Rosemary

There is much to praise about rosemary, from it’s irreplaceable aroma, to its ease of use, it seems as if we just can’t get enough. You may be happy to hear that rosemary is a great source of Vitamin A, Thiamin and Magnesium, Fiber, Vitamin C, Vitamin B6, Folate, Calcium, and Iron. Also, similar to ginkgo, it promotes blood flow. Next time you take a walk around Davis, keep an eye out for some rosemary and use it in your home cooked meals (but make sure you wash anything that you pick up walking through the neighborhood)

This list of beneficial herbs go on and there is so much to learn about each one of them! Use herbs mindfully and incorporate them into your cooking as a way to cut down on salt, and always ask your doctor before taking any supplements!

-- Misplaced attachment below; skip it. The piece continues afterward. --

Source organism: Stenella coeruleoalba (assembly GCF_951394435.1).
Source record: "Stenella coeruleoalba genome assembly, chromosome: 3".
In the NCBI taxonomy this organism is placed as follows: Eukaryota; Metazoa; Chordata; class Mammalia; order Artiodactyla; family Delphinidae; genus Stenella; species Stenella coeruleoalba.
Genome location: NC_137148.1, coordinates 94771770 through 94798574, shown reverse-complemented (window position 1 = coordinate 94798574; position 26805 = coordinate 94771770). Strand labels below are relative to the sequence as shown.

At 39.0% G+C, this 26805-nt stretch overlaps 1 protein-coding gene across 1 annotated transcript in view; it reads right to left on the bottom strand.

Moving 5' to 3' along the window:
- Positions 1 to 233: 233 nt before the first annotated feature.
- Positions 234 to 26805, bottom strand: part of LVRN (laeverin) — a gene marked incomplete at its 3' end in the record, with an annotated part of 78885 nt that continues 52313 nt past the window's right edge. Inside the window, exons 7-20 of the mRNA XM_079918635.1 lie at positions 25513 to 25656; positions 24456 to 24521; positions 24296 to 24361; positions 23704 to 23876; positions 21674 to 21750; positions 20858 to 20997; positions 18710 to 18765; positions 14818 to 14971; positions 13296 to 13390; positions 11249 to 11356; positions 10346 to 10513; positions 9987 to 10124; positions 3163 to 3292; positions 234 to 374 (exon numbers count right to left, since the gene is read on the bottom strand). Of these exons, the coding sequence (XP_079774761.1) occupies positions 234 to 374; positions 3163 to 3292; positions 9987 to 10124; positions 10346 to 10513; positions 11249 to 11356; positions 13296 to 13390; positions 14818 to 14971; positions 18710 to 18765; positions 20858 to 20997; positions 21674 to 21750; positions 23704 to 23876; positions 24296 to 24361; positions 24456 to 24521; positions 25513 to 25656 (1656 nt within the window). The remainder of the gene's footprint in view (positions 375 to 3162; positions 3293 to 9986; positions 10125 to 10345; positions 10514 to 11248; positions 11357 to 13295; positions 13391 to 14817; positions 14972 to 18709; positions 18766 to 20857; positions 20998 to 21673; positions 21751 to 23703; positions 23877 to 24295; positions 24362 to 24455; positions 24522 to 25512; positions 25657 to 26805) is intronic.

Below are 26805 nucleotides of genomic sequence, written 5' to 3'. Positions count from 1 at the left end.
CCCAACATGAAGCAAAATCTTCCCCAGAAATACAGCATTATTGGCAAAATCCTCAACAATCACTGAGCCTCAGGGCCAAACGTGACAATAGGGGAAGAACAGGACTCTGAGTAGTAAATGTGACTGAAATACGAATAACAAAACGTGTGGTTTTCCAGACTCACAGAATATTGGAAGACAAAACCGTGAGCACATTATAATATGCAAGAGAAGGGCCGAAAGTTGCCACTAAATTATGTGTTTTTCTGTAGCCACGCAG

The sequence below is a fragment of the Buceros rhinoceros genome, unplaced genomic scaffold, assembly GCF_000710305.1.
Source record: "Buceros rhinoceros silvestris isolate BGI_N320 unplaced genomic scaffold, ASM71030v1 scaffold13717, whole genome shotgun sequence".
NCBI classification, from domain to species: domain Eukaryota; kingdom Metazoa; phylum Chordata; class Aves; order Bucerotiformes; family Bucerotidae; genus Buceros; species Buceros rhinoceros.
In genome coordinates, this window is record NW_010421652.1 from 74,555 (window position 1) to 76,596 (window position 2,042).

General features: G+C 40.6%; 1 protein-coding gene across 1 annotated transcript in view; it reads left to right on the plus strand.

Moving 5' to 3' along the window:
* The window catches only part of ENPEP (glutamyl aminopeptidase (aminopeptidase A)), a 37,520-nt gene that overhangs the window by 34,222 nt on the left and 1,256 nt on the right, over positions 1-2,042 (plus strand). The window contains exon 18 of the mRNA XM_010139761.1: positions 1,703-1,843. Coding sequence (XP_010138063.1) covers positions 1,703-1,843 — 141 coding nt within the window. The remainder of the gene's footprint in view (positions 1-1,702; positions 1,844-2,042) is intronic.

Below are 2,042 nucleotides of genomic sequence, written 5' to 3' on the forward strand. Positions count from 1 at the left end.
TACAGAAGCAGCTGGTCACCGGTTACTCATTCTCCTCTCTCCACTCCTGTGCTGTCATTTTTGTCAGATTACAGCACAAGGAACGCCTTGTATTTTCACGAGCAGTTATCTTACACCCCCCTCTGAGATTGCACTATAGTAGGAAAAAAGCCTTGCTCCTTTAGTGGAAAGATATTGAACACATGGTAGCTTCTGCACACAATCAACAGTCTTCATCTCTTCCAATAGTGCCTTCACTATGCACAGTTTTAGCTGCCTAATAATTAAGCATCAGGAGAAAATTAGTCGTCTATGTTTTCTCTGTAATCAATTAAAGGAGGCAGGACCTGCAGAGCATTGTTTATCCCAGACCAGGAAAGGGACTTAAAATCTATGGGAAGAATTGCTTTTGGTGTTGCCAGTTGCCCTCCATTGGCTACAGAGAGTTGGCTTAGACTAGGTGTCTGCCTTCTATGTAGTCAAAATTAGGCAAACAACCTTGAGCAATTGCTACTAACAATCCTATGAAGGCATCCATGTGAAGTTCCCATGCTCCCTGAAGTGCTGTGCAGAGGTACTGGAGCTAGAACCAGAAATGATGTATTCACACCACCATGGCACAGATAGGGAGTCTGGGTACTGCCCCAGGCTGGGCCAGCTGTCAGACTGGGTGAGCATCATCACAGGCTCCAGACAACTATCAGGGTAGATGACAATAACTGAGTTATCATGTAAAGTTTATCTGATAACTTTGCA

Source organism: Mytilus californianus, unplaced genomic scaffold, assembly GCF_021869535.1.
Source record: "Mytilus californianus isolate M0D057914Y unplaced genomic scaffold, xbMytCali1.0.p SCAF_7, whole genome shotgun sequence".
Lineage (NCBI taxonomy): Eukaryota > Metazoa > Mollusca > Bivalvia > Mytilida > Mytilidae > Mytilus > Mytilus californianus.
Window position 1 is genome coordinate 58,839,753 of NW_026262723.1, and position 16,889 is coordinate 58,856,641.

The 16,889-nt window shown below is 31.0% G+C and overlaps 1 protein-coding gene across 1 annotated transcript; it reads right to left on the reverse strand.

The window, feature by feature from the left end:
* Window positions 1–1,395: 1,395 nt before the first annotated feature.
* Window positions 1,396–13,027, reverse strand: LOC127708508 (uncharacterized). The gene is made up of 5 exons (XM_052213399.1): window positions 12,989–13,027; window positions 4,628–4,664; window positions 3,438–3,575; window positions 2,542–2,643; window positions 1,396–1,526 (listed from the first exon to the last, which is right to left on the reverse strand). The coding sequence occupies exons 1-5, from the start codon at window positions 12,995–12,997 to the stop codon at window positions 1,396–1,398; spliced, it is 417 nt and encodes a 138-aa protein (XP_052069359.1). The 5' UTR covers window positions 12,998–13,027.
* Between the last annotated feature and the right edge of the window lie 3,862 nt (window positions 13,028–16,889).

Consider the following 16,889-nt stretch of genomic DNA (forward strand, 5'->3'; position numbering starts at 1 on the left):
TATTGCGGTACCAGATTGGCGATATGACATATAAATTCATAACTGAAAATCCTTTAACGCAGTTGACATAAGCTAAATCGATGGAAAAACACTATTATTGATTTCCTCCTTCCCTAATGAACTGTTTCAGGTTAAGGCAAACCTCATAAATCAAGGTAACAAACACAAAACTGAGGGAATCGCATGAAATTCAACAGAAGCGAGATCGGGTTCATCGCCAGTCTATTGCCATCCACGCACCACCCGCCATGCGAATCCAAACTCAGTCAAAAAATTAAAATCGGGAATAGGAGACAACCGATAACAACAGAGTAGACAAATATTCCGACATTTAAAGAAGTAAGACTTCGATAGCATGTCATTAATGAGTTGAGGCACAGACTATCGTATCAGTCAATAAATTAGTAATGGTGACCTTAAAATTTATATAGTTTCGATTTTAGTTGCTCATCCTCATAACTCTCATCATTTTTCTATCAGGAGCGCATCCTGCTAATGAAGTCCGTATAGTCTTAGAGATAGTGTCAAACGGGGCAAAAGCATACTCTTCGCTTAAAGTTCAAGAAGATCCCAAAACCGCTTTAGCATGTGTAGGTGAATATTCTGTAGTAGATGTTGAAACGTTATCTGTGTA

https://www.ncbi.nlm.nih.gov/pmc/articles/PMC4003706/

http://umm.edu/health/medical/altmed/herb/ginkgo-biloba

http://www.aafp.org/afp/1999/0301/p1239.html

https://nccih.nih.gov/health/kava

http://www.webmd.com/food-recipes/features/beautiful-basil

http://www.webmd.com/vitamins-supplements/ingredientmono-154-rosemary.aspx?activeingredientid=154&

 

Grab and Go Breakfast Ideas!

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By Annika Altura

In the face of 8 AMs, pure, utter, laziness, and the lack of any culinary skills, skipping the first meal of the day, and drowning yourself in some food truck rice bowl once the hunger rolls around a few hours later is completely understandable. Even I find myself guilty of throwing on clothes, grabbing my keys and biking to class with a grumbling stomach.

You’ve heard it a bunch of times: “breakfast is the most important meal of the day.” Personally, what’s in the back of my mind is Spongebob chanting ~“breakfast is the most important meal of the day, serving it up, Gary’s way!”~ In high school I remember running out the door with three hours of sleep behind me, making sure I could get out as fast as possible to make the bus.